A fugitive billionaire has vowed to launch a legal challenge against Hong Kong’s controversial plan to sign an extradition agreement with Macau, Taiwan and mainland China, his lawyers said Monday.
Hong Kong property tycoon Joseph Lau is wanted in Macau where he was convicted in absentia for bribery in the gambling enclave in 2014.
He remains a free man because Hong Kong and Macau do not currently have an extradition agreement.
Hong Kong’s government has recently announced plans to overhaul its extradition rules, allowing the transfer of fugitives with Taiwan, Macau and mainland China on a “case-basis” for the first time.
The proposal has sparked large protests and mounting alarm within the city’s business and legal communities who fear it will hammer the financial hub’s international appeal and tangle people up in China’s opaque courts.
Lau has applied for leave to legally challenge the government’s extradition proposal, according to a court application obtained by AFP, which also states that he has fled Hong Kong.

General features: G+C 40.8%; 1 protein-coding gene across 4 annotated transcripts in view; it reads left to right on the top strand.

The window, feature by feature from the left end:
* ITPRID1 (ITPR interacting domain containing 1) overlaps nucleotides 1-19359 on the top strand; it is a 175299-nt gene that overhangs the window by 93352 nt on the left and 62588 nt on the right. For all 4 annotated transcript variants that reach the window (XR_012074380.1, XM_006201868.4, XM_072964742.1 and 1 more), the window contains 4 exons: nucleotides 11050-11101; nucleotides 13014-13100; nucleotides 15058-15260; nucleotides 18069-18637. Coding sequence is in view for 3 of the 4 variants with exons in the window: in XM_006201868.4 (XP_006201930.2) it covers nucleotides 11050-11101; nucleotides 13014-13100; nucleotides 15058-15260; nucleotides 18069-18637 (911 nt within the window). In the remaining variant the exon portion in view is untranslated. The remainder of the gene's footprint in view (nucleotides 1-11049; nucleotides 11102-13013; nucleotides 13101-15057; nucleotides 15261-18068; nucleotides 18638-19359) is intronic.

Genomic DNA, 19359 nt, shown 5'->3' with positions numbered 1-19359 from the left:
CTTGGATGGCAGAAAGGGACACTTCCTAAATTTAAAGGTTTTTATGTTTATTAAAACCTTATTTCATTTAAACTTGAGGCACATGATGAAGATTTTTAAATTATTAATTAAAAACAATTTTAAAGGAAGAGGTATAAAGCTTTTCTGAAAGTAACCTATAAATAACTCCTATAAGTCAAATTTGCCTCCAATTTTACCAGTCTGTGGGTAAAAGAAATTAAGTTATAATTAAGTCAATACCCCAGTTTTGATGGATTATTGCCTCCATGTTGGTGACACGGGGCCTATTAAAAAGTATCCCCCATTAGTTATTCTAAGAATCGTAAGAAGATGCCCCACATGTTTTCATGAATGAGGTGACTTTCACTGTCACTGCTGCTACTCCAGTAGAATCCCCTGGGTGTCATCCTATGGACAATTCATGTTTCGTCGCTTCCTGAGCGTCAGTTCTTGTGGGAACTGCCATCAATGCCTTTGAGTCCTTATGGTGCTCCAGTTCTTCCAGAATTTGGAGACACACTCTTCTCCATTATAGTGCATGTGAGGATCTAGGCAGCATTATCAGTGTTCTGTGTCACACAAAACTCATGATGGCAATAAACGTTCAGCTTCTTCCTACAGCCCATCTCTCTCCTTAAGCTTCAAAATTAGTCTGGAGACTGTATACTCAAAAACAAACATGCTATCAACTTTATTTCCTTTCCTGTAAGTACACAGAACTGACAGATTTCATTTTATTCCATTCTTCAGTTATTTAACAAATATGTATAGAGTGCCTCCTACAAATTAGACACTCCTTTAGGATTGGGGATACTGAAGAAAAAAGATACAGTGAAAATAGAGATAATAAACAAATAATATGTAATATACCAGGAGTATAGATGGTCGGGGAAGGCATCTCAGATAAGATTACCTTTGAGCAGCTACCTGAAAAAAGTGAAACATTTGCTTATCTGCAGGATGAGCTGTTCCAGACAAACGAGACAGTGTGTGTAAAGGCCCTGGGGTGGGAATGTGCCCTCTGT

“The Bill, once enacted, would hang over those it affects like a cloud,” Lau’s lawyers wrote in the application filed in the city’s High Court.
“The spectre of immediate detention if the Bill is enacted in its present form, and thereafter possibly even extradition to Macau to serve a manifestly unjust sentence, has compelled the applicant to exile himself from Hong Kong,” it added.
The application asks the court to declare that any extradition agreement cannot be applied retroactively and argues that the city’s leader Carrie Lam is being granted too much discretionary power to decide cases under the proposal.
Thousands of protesters hit the streets of Hong Kong on Sunday to demonstrate against the new extradition proposal, which will be discussed in the city’s legislature on Wednesday.
Even a number of pro-Beijing politicians and prominent businesspeople have joined a growing chorus of opposition, while Taiwan’s Mainland Affairs Council said it may issue travel warnings if the extradition agreement included China.
The proposal comes at a time of roiling distrust over how Beijing wields its authoritarian legal system — and as two Canadian nationals languish in Chinese custody following the arrest of a top Huawei executive in Vancouver.
The Hong Kong government backtracked last week under pressure and exempted nine primarily economic crimes from the list of offences that could be covered by the new extradition law.